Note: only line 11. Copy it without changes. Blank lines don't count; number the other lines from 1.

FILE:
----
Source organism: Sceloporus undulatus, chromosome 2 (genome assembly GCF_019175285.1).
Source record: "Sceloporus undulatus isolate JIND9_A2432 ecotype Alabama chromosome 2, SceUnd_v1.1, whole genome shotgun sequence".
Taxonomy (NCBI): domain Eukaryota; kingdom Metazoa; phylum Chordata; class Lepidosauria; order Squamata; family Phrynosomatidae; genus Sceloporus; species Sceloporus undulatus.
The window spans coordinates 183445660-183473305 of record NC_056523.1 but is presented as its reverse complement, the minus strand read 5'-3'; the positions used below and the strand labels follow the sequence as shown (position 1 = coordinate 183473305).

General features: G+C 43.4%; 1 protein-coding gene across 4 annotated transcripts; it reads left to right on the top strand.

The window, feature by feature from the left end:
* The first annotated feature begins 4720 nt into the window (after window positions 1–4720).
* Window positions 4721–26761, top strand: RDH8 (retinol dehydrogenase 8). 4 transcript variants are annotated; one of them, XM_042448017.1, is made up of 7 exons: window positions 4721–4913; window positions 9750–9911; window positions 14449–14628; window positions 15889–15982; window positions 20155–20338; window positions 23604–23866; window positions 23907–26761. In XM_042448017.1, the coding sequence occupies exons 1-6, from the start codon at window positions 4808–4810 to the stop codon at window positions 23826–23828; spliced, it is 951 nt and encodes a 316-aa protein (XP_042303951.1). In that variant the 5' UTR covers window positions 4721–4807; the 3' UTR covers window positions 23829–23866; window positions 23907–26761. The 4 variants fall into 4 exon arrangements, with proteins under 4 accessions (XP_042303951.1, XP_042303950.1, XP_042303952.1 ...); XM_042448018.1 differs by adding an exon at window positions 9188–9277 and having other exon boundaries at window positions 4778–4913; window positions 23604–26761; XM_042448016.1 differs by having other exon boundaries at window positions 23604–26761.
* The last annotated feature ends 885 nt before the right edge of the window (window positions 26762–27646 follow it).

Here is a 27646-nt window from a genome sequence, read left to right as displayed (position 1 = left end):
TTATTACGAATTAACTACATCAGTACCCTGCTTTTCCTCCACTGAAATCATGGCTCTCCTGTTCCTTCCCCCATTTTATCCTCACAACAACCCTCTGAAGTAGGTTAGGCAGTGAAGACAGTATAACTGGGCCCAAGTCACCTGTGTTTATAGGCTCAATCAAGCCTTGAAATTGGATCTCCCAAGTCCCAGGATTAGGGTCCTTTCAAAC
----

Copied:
TTATTACGAATTAACTACATCAGTACCCTGCTTTTCCTCCACTGAAATCATGGCTCTCCTGTTCCTTCCCCCATTTTATCCTCACAACAACCCTCTGAAGTAGGTTAGGCAGTGAAGACAGTATAACTGGGCCCAAGTCACCTGTGTTTATAGGCTCAATCAAGCCTTGAAATTGGATCTCCCAAGTCCCAGGATTAGGGTCCTTTCAAAC